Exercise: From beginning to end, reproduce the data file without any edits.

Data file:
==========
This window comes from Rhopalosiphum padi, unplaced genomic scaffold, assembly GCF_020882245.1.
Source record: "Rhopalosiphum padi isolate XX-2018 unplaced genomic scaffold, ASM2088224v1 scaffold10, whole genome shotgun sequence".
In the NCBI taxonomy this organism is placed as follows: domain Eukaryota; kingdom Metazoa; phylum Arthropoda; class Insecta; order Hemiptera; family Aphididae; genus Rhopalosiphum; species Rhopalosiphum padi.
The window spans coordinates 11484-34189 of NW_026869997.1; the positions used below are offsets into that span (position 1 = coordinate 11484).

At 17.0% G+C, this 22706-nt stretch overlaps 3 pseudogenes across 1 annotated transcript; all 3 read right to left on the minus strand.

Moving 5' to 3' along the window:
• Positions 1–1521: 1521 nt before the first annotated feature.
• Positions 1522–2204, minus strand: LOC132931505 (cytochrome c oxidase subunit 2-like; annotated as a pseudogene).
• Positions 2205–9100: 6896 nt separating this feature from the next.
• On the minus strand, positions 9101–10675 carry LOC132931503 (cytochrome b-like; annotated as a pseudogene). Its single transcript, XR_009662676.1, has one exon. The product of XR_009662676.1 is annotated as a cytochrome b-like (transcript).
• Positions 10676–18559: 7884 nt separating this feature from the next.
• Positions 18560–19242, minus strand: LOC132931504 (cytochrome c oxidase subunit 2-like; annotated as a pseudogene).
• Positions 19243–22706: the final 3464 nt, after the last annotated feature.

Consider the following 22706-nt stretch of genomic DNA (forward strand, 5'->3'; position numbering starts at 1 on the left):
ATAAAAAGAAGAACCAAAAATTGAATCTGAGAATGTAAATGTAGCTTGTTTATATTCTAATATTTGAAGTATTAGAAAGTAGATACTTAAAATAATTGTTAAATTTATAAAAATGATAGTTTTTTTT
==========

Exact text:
This window comes from Rhopalosiphum padi, unplaced genomic scaffold, assembly GCF_020882245.1.
Source record: "Rhopalosiphum padi isolate XX-2018 unplaced genomic scaffold, ASM2088224v1 scaffold10, whole genome shotgun sequence".
In the NCBI taxonomy this organism is placed as follows: domain Eukaryota; kingdom Metazoa; phylum Arthropoda; class Insecta; order Hemiptera; family Aphididae; genus Rhopalosiphum; species Rhopalosiphum padi.
The window spans coordinates 11484-34189 of NW_026869997.1; the positions used below are offsets into that span (position 1 = coordinate 11484).

At 17.0% G+C, this 22706-nt stretch overlaps 3 pseudogenes across 1 annotated transcript; all 3 read right to left on the minus strand.

Moving 5' to 3' along the window:
• Positions 1–1521: 1521 nt before the first annotated feature.
• Positions 1522–2204, minus strand: LOC132931505 (cytochrome c oxidase subunit 2-like; annotated as a pseudogene).
• Positions 2205–9100: 6896 nt separating this feature from the next.
• On the minus strand, positions 9101–10675 carry LOC132931503 (cytochrome b-like; annotated as a pseudogene). Its single transcript, XR_009662676.1, has one exon. The product of XR_009662676.1 is annotated as a cytochrome b-like (transcript).
• Positions 10676–18559: 7884 nt separating this feature from the next.
• Positions 18560–19242, minus strand: LOC132931504 (cytochrome c oxidase subunit 2-like; annotated as a pseudogene).
• Positions 19243–22706: the final 3464 nt, after the last annotated feature.

Consider the following 22706-nt stretch of genomic DNA (forward strand, 5'->3'; position numbering starts at 1 on the left):
ATAAAAAGAAGAACCAAAAATTGAATCTGAGAATGTAAATGTAGCTTGTTTATATTCTAATATTTGAAGTATTAGAAAGTAGATACTTAAAATAATTGTTAAATTTATAAAAATGATAGTTTTTTTT